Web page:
Support independent, student-run journalism.

Your support helps give staff members from all backgrounds the opportunity to conduct meaningful reporting on important issues at Stanford. All contributions are tax-deductible.

Harris talk opposes ROTC

Former student body president and antiwar activist David Harris ’67 spoke to a group of 20 Stanford community members Wednesday night about his opposition to ROTC.

American journalist and author David Harris discussed his opposition to the return of ROTC to Stanford. Last night's event, held at Wilbur Hall, was sponsored by Stanford Say No to War. (JIN ZHU/The Stanford Daily)

The discussion, held at the Wilbur Meeting Room and sponsored by Stanford Says No To War, touched on a variety of topics that mainly focused on Harris’s personal experiences and general topics related to ROTC reinstatement. Transgender rights and the Campaign to Abstain were mentioned only once by an audience member during the hour-and-a-half talk.

“In terms of massive practical impact, it doesn’t have one,” Harris said of ROTC’s potential return to the Farm.

“But what Stanford does about it will be a tremendous statement,” he added.

Harris, who served as student body president from 1966-67, raised the issue of each individual’s collective accountability for the military’s actions.

“We will be responsible for the end product of all of these ROTC officers,” Harris said.

To illustrate the point, he touched on Hannah Arendt’s “Eichmann in Jerusalem,” a famous scholarly work that examines the manifestation of evil in the Nazi regime. The book was published and made its way around Stanford in the mid-1960s. Harris said one of the book’s major questions—what fellow Germans did about atrocities committed by their government—was relevant to the United States both during Vietnam and today.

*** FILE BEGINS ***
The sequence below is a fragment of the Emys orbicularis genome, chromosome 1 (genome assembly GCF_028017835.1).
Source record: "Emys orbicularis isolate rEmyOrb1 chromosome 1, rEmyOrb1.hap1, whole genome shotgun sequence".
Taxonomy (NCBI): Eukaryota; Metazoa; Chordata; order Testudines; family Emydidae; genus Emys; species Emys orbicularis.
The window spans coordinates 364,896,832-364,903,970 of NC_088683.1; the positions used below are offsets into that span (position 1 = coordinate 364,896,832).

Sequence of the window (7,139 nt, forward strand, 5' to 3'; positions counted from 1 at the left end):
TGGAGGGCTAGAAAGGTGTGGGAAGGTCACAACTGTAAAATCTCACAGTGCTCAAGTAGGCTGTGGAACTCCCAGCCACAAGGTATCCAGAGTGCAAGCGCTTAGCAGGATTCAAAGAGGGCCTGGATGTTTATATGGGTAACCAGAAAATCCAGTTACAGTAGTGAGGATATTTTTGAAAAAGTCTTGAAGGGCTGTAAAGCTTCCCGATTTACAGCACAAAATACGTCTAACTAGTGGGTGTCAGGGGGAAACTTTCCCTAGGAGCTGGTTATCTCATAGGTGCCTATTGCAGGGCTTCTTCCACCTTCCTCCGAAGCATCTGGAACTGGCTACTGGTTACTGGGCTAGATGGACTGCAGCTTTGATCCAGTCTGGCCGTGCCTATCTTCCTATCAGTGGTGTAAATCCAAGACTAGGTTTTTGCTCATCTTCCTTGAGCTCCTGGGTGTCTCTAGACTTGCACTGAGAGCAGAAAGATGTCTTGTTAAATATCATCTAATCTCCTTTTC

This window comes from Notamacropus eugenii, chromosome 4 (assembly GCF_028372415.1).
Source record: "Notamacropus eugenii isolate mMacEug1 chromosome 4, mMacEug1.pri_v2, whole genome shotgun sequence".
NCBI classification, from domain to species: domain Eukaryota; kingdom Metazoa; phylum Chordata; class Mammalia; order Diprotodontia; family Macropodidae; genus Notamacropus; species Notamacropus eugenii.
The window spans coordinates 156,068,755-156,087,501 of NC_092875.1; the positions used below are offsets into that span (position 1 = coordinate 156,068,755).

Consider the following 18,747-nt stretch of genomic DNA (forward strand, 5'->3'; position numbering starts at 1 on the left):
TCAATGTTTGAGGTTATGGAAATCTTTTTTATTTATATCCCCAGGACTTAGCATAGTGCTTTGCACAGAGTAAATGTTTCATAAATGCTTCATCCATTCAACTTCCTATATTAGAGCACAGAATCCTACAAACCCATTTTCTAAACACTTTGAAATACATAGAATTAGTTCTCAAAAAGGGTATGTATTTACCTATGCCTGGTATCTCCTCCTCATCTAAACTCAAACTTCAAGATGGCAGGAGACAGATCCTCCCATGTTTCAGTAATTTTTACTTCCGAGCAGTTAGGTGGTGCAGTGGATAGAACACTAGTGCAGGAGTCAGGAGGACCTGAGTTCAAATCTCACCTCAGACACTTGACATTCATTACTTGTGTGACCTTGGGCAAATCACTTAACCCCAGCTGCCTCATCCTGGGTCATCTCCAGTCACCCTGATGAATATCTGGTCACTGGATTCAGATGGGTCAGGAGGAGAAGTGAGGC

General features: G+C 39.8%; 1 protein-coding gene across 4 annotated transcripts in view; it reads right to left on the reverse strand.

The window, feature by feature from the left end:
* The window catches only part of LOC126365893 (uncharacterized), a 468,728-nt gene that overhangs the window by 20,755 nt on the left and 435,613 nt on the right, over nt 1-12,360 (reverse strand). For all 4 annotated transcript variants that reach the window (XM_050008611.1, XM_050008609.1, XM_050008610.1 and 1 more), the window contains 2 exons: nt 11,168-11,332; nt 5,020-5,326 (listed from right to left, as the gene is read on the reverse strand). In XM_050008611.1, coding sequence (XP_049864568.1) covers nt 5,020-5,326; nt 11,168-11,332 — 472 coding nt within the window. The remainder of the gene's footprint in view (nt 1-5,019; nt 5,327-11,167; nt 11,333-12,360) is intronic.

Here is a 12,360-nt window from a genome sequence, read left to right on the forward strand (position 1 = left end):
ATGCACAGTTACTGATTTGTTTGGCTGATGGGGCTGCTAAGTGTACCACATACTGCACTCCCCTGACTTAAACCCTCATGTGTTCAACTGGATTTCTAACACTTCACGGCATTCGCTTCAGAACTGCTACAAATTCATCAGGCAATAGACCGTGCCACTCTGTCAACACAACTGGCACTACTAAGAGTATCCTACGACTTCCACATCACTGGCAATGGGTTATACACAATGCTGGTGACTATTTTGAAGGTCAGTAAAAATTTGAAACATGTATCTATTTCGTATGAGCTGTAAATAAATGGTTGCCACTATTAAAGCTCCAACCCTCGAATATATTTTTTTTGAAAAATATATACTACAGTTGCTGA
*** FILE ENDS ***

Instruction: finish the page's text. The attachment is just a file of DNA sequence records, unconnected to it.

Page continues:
“ROTC is the place where we can address this,” he said.

Harris, who was imprisoned for 18 months for dodging the draft, led a number of antiwar campaigns during his time on campus. In 1966, he focused on selective service. In 1967, he rallied against the University’s cooperation, through research, with the Vietnam War effort.

However, he refused to take significant credit for ROTC’s 1968 departure, pointing instead to a faculty decision on the academic merits of the program’s curriculum that led to the program’s exodus.

The question of educational vitality is still present today and is among the larger issues that the current ad hoc committee on ROTC is considering.

“Stanford is supposedly a community of scholars in a search for truth,” he said. “You’re not going to learn how to think in ROTC.”

Harris was also dismissive of the logistical concerns of having Stanford cadets travel to other schools for training.

“The issues are a lot bigger than anyone’s convenience,” he said.

The greatest back-and-forth of the evening occurred when Joe Maguire ’13 challenged Harris on a number of points and posited that an antiwar and anti-ROTC focus would be more effectual if it centered on civilian officials rather than the armed forces.

“Policy needs to be addressed, certainly,” Harris said. “But my point is that we need less military.”

“What’s needed here is not better-trained officers; what’s needed here is fewer officers,” Harris added. “We can’t keep dealing with the rest of the world through our armies.”

 

While you're here...

We're a student-run organization committed to providing hands-on experience in journalism, digital media and business for the next generation of reporters.
Your support makes a difference in helping give staff members from all backgrounds the opportunity to develop important professional skills and conduct meaningful reporting. All contributions are tax-deductible.